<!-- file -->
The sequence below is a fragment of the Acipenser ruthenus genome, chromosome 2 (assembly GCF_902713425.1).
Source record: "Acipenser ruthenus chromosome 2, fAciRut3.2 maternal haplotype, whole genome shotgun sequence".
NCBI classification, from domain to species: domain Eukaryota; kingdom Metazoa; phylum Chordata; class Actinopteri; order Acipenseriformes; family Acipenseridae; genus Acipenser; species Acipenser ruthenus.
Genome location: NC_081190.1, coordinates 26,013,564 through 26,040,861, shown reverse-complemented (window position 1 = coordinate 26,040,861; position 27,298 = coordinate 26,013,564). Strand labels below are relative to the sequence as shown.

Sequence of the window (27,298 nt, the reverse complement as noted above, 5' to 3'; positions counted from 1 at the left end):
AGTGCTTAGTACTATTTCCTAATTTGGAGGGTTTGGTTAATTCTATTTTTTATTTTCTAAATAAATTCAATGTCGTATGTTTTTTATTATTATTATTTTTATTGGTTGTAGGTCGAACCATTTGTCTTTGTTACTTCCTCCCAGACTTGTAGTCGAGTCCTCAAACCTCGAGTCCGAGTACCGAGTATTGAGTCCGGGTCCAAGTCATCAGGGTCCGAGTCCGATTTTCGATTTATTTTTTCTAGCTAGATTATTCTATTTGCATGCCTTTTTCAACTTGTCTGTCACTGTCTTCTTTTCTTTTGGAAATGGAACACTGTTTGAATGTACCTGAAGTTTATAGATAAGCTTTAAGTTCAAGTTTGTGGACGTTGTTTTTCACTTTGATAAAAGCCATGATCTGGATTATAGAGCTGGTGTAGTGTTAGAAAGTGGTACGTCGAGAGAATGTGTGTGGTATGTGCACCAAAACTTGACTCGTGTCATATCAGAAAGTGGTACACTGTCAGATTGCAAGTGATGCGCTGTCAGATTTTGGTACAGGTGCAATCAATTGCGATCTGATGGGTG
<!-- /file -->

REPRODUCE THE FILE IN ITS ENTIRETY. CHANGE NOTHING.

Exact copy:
The sequence below is a fragment of the Acipenser ruthenus genome, chromosome 2 (assembly GCF_902713425.1).
Source record: "Acipenser ruthenus chromosome 2, fAciRut3.2 maternal haplotype, whole genome shotgun sequence".
NCBI classification, from domain to species: domain Eukaryota; kingdom Metazoa; phylum Chordata; class Actinopteri; order Acipenseriformes; family Acipenseridae; genus Acipenser; species Acipenser ruthenus.
Genome location: NC_081190.1, coordinates 26,013,564 through 26,040,861, shown reverse-complemented (window position 1 = coordinate 26,040,861; position 27,298 = coordinate 26,013,564). Strand labels below are relative to the sequence as shown.

Sequence of the window (27,298 nt, the reverse complement as noted above, 5' to 3'; positions counted from 1 at the left end):
AGTGCTTAGTACTATTTCCTAATTTGGAGGGTTTGGTTAATTCTATTTTTTATTTTCTAAATAAATTCAATGTCGTATGTTTTTTATTATTATTATTTTTATTGGTTGTAGGTCGAACCATTTGTCTTTGTTACTTCCTCCCAGACTTGTAGTCGAGTCCTCAAACCTCGAGTCCGAGTACCGAGTATTGAGTCCGGGTCCAAGTCATCAGGGTCCGAGTCCGATTTTCGATTTATTTTTTCTAGCTAGATTATTCTATTTGCATGCCTTTTTCAACTTGTCTGTCACTGTCTTCTTTTCTTTTGGAAATGGAACACTGTTTGAATGTACCTGAAGTTTATAGATAAGCTTTAAGTTCAAGTTTGTGGACGTTGTTTTTCACTTTGATAAAAGCCATGATCTGGATTATAGAGCTGGTGTAGTGTTAGAAAGTGGTACGTCGAGAGAATGTGTGTGGTATGTGCACCAAAACTTGACTCGTGTCATATCAGAAAGTGGTACACTGTCAGATTGCAAGTGATGCGCTGTCAGATTTTGGTACAGGTGCAATCAATTGCGATCTGATGGGTG